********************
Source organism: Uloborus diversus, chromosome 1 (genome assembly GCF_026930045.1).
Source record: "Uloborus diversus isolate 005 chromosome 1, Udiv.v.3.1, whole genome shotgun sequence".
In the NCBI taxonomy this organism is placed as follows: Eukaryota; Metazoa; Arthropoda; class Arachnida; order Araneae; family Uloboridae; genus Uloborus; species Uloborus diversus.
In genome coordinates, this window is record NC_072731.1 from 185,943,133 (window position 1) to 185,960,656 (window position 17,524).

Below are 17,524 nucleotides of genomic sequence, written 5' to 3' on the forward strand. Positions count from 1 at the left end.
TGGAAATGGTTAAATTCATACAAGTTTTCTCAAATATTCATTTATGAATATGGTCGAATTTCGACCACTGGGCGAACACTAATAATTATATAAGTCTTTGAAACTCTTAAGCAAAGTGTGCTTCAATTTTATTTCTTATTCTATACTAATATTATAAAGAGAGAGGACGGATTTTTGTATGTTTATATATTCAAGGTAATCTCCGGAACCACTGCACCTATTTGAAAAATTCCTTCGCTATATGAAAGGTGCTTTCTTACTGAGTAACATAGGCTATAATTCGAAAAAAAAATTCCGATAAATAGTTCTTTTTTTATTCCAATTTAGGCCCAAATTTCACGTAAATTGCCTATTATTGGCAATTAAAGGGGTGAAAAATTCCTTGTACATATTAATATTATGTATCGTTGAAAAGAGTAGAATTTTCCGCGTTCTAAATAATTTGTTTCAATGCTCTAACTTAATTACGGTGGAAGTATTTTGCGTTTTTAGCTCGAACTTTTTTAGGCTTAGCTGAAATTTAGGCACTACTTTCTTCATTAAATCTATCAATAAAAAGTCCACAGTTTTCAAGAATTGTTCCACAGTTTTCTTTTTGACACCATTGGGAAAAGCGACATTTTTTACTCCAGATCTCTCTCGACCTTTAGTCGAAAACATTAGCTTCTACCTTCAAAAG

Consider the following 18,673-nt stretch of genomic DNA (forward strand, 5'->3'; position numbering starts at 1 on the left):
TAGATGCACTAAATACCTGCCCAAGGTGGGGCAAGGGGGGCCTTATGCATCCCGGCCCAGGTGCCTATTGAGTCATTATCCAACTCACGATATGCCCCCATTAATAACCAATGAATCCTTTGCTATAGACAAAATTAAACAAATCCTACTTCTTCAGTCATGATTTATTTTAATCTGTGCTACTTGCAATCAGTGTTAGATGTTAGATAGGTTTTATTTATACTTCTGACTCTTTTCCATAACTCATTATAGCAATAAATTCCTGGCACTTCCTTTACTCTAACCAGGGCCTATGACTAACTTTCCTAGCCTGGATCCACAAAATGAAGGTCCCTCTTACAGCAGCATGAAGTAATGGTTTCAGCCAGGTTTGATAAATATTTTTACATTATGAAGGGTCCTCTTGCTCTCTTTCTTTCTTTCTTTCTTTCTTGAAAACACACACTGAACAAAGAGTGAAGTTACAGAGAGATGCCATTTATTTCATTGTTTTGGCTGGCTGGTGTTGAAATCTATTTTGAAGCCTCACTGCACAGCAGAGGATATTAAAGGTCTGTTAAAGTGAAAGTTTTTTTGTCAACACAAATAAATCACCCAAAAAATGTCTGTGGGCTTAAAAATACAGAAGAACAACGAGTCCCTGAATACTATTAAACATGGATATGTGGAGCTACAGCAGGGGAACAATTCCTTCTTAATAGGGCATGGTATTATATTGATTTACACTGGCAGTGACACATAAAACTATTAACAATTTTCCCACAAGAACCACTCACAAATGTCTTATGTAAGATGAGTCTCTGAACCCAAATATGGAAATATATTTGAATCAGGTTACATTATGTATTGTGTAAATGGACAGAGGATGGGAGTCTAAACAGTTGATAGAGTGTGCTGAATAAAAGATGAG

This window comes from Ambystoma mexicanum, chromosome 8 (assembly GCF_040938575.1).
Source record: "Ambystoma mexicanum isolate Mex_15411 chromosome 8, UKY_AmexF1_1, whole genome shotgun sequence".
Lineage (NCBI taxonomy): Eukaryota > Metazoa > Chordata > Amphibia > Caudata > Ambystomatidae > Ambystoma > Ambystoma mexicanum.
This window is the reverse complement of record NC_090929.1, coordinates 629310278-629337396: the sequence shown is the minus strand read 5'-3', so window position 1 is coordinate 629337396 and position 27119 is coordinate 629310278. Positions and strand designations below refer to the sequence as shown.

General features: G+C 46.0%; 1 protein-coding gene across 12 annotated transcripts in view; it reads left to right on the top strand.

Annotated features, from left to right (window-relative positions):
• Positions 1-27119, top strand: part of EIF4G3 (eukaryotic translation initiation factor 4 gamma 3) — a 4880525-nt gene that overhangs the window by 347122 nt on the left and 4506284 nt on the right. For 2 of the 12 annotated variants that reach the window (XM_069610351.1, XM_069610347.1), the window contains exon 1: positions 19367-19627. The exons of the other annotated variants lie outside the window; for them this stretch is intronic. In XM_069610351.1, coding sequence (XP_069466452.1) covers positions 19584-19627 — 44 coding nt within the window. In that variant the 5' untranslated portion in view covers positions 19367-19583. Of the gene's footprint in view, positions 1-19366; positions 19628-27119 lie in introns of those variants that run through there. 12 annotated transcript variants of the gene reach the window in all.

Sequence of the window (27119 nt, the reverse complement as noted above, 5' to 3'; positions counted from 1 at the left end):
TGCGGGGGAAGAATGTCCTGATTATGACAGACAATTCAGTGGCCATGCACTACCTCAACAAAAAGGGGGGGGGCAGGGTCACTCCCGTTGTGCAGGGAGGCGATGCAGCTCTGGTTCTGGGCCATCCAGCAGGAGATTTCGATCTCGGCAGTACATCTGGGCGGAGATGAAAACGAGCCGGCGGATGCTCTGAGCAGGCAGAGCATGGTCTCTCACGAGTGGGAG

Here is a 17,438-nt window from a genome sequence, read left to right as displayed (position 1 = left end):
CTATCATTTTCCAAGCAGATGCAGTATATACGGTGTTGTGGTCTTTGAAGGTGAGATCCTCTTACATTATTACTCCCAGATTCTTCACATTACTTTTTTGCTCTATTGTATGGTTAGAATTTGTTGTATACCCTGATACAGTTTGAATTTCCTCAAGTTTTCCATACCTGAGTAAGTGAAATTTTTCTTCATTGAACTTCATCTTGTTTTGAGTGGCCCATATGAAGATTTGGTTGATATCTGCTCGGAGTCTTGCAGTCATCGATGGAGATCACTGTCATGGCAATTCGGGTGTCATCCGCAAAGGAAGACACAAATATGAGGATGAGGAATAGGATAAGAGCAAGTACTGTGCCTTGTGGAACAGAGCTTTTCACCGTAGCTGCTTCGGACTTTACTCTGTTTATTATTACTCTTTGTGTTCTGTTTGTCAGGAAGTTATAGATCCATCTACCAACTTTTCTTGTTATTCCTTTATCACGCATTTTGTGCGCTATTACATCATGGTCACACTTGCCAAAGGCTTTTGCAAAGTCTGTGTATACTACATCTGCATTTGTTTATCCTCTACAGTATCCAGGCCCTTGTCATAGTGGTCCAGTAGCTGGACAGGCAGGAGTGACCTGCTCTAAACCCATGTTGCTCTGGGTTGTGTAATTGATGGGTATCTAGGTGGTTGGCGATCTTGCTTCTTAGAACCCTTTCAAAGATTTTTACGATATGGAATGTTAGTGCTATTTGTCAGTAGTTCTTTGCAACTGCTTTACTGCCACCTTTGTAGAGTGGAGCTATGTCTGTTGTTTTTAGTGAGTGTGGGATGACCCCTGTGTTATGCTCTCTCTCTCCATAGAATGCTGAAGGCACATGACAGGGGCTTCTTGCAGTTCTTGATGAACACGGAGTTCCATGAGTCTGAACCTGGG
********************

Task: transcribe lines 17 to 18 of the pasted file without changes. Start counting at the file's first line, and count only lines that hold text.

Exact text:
TGCGGGGGAAGAATGTCCTGATTATGACAGACAATTCAGTGGCCATGCACTACCTCAACAAAAAGGGGGGGGGCAGGGTCACTCCCGTTGTGCAGGGAGGCGATGCAGCTCTGGTTCTGGGCCATCCAGCAGGAGATTTCGATCTCGGCAGTACATCTGGGCGGAGATGAAAACGAGCCGGCGGATGCTCTGAGCAGGCAGAGCATGGTCTCTCACGAGTGGGAG

Here is a 17,438-nt window from a genome sequence, read left to right as displayed (position 1 = left end):